The suspect André E., 32, was arrested in the early hours of Thursday morning by the anti-terror unit GSG 9 in the eastern German state of Brandenburg.
He was later brought before a judge for his formal arraignment, where he was accused of helping produce the bizarre Pink Panther propaganda video made by the NSU to brag about xenophobic murders they committed. He's being charged with several serious crimes including sedition and inciting criminal acts.
"This piece of work mocks the victims of the group's terrorist crimes and shows an incredible amount of contempt for humanity," said head federal prosecutor Harald Range on Thursday.
André E was taken into custody in Potsdam, where he had apparently been hiding with his twin brother Maik, who wasn't arrested. But Maik is a known neo-Nazi who was was being monitored by authorities.
André E. comes from the small town of Johanngeorgenstadt in Saxony, and is said to have been in contact with the three NSU members killed or arrested in Zwickau just over two weeks ago.
Police found railway cards under the names of André E. and his wife Susann in the campervan where two NSU members, Uwe Böhnhardt and Uwe Mundlos, were killed on November 4. The Deutsche Bahn discount cards, paid for by André E., were reportedly used by Böhnhardt and Beate Zschäpe, the third member of the group who turned herself in on November 8.
Police also found flyers advertising André E.'s company Aemedig, which specialized in digitally altering videos, among the ruins of a flat apparently blown up by Zschäpe on the same day as the deaths of Böhnhardt and Mundlos.
This is being seen as evidence that André E. was at least partly responsible for the Pink Panther film. Investigators do not now believe that Mundlos, Böhnhardt and Zschäpe were directly involved in its production. “The three apparently didn't do it, according our current knowledge,” Interior Minister Hans-Peter Friedrich told Der Spiegel.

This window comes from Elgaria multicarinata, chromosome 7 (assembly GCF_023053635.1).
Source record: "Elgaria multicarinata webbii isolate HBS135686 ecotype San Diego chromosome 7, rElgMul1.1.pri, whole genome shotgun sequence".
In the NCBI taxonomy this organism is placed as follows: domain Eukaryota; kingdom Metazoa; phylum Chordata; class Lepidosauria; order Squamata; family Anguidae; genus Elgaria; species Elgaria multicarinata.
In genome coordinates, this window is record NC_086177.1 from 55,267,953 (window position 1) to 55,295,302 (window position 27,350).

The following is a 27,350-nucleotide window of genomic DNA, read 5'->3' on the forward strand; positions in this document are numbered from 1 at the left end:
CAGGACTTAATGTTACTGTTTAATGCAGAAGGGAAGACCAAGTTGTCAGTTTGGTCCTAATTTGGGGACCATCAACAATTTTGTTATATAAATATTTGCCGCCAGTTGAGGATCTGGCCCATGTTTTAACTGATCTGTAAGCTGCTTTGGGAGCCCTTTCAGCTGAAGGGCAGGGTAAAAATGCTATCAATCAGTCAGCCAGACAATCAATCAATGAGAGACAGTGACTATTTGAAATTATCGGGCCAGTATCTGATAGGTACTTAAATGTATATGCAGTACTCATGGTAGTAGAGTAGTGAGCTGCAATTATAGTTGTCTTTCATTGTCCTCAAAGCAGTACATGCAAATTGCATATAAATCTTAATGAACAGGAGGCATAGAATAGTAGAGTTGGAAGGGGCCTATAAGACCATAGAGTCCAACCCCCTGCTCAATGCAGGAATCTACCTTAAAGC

According to a prosecution statement, André E. is “strongly suspected to have supported the terrorist group the National Social Underground," and investigations suggest he has been in close contact with the NSU since 2003.
In another development, the head of Germany's domestic intelligence agency has admitted that documents have been destroyed that could help uncover the authorities' failure to stop the neo-Nazi terror cell from murdering at least 10 people.
Heinz Fromm, president of the federal Verfassungsschutz, recently told a parliamentary intelligence committee that many of the agency's files are by law destroyed after five years and only under special circumstances are they kept for 10 years, the daily Kölner Stadt-Anzeiger reported on Thursday.
"It would be nice if we still had all the files, but some of it is gone," Fromm said according to the paper.
This could make it extremely difficult to trace how the NSU continued operating after the neo-Nazi group's bomb-making operation was uncovered in 1998.
State and federal Verfassungsschutz offices were apparently unaware the NSU embarked on a xenophobic killing spree in 2000, shooting dead nine shopkeepers of Turkish and Greek descent over the following six years. They are also thought to have murdered a policewoman in 2007.
According to the Kölner Stadt-Anzeiger, the state intelligence office in the eastern state of Thuringia would have by law shredded information on Zschäpe, Böhnhardt and Mundlos after five years. A spokeswoman for the Thuringian Verfassungsschutz couldn't say if files still existed.
At least one bomb attack is also being attributed to the far-right extremist trio, who also carried out bank robberies to fund their lives in hiding based at a flat in Zwickau, Saxony.
The neo-Nazi terror ended earlier this month when Mundlos and Böhnhardt killed themselves in a caravan after being stopped by police. Zschäpe handed herself in to the police four days after allegedly blowing up the flat the three had shared. Several other people belonging to the far-right scene are suspected of helping them over the years.